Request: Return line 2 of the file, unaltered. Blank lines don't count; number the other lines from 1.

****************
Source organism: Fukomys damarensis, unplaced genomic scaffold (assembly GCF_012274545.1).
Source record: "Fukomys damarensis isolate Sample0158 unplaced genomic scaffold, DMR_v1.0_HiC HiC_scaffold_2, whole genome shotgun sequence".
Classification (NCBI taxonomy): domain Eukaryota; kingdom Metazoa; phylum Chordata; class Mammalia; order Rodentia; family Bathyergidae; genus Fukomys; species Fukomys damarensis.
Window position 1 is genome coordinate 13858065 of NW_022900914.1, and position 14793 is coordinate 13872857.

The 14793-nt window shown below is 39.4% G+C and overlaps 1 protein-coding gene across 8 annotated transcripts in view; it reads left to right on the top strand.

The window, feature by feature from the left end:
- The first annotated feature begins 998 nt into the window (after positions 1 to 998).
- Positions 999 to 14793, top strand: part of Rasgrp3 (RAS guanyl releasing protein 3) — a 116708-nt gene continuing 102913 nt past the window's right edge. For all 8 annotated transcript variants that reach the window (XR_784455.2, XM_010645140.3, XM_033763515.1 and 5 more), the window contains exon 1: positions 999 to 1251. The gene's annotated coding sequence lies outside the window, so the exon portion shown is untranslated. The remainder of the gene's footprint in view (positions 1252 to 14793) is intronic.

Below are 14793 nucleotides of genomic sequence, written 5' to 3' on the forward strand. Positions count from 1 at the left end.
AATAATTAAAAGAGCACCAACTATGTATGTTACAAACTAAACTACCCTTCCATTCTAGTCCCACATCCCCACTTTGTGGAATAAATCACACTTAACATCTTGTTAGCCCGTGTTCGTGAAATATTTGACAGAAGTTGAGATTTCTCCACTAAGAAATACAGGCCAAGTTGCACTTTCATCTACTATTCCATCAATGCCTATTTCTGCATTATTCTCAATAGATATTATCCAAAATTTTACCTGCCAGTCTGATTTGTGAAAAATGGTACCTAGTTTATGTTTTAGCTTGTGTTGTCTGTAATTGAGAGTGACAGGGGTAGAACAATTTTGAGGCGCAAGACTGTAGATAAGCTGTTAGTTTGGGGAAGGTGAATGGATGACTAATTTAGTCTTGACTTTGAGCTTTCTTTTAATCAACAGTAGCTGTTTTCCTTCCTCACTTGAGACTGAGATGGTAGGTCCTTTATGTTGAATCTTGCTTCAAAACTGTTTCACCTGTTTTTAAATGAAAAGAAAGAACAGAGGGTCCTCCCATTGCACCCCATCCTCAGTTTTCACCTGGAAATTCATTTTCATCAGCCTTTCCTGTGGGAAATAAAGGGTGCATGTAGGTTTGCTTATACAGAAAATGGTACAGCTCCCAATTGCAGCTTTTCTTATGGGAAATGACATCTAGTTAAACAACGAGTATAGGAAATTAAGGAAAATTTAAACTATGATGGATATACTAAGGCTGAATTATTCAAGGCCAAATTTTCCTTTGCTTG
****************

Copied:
Source record: "Fukomys damarensis isolate Sample0158 unplaced genomic scaffold, DMR_v1.0_HiC HiC_scaffold_2, whole genome shotgun sequence".